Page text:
Fables is a series from DC's Vertigo imprint by Bill Willingham. It doesn't feature any superheroes, so if your SO (significant other) is averse to capes, this is a great place to start. The story features characters from fairy tales who secretly live on a block in New York City. So, there's a reference point there- everyone knows Big Bad Wolf, Snow White, Beauty and the Beast, etc. The story kind of turns all of those characters on their heads by putting them into a modern, real world setting, and features a plot that starts out as a murder mystery, but gets increasingly more complex, and epic as it goes along. Tell your SO it features Cinderella as a badass spy if the previous description isn't enough to entice her.

Anything by Gail Simone

If your SO isn't averse to capes, try handing her Birds of Prey, Secret Six, Wonder Woman, or anything else by Gail Simone. Gail Simone is a great comic book writer who happens to be a lady. She first came to prominence through her website "Women in Refrigerators" which directly took on the way superhero comics tend to portray women as weak, and as victims. Every book she writes features incredibly strong female characters who kick just as much butt as their male compatriots, but who also have human flaws and frailties. On top of that, her comics tend to read like the funniest, darkest, goriest Quentin Tarantino movie that you've ever seen.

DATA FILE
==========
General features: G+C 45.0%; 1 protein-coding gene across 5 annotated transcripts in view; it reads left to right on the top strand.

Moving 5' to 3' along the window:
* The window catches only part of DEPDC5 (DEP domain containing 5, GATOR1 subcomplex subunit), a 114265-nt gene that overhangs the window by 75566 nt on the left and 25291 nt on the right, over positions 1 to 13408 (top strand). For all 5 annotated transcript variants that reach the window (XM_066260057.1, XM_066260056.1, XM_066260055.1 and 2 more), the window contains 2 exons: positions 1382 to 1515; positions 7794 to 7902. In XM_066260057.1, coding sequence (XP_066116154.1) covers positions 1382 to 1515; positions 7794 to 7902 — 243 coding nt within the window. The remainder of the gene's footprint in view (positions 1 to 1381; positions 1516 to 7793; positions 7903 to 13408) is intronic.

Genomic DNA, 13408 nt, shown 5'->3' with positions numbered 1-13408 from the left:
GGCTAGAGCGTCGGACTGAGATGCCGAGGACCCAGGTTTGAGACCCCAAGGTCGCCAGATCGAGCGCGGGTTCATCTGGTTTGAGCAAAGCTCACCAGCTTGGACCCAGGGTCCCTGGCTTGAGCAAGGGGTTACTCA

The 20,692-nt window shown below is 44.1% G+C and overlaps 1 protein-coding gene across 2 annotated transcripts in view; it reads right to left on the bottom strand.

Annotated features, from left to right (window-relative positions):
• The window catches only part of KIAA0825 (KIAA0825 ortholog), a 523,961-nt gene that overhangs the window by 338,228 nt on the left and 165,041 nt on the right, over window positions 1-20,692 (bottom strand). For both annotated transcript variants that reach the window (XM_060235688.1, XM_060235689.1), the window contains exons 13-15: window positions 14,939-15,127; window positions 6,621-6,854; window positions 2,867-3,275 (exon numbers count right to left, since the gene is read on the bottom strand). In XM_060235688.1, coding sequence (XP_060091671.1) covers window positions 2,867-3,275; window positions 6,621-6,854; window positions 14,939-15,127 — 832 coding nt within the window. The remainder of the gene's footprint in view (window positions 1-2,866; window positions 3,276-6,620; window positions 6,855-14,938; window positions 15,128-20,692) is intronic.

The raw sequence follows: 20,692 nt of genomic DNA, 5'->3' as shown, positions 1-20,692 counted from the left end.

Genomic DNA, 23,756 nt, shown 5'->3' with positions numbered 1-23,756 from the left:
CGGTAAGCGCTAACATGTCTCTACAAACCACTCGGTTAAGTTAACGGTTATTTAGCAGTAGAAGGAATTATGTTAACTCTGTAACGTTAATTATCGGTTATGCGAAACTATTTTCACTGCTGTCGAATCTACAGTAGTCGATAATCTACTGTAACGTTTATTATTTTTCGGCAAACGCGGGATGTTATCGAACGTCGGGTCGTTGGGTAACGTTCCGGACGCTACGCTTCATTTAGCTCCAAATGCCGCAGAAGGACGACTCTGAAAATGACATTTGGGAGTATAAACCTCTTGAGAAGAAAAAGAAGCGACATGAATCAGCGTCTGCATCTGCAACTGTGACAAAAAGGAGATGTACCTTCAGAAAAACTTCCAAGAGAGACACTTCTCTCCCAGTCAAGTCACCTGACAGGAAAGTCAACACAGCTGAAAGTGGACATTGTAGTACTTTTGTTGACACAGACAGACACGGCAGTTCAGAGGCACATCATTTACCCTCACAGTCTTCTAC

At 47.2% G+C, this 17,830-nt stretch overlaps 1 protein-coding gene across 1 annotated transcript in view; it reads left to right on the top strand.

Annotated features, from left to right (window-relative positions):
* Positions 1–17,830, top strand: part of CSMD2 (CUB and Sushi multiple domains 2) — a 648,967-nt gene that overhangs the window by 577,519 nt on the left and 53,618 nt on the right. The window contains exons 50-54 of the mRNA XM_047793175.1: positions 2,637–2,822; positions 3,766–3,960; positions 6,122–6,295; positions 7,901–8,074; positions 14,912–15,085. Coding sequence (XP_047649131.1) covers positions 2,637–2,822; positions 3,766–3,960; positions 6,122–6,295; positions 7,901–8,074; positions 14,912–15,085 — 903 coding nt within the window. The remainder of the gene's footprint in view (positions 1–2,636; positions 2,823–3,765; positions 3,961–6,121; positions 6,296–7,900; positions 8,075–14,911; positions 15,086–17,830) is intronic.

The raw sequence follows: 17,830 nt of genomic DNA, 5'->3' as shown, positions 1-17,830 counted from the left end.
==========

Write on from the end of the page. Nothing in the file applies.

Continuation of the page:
Anything by Joss Whedon: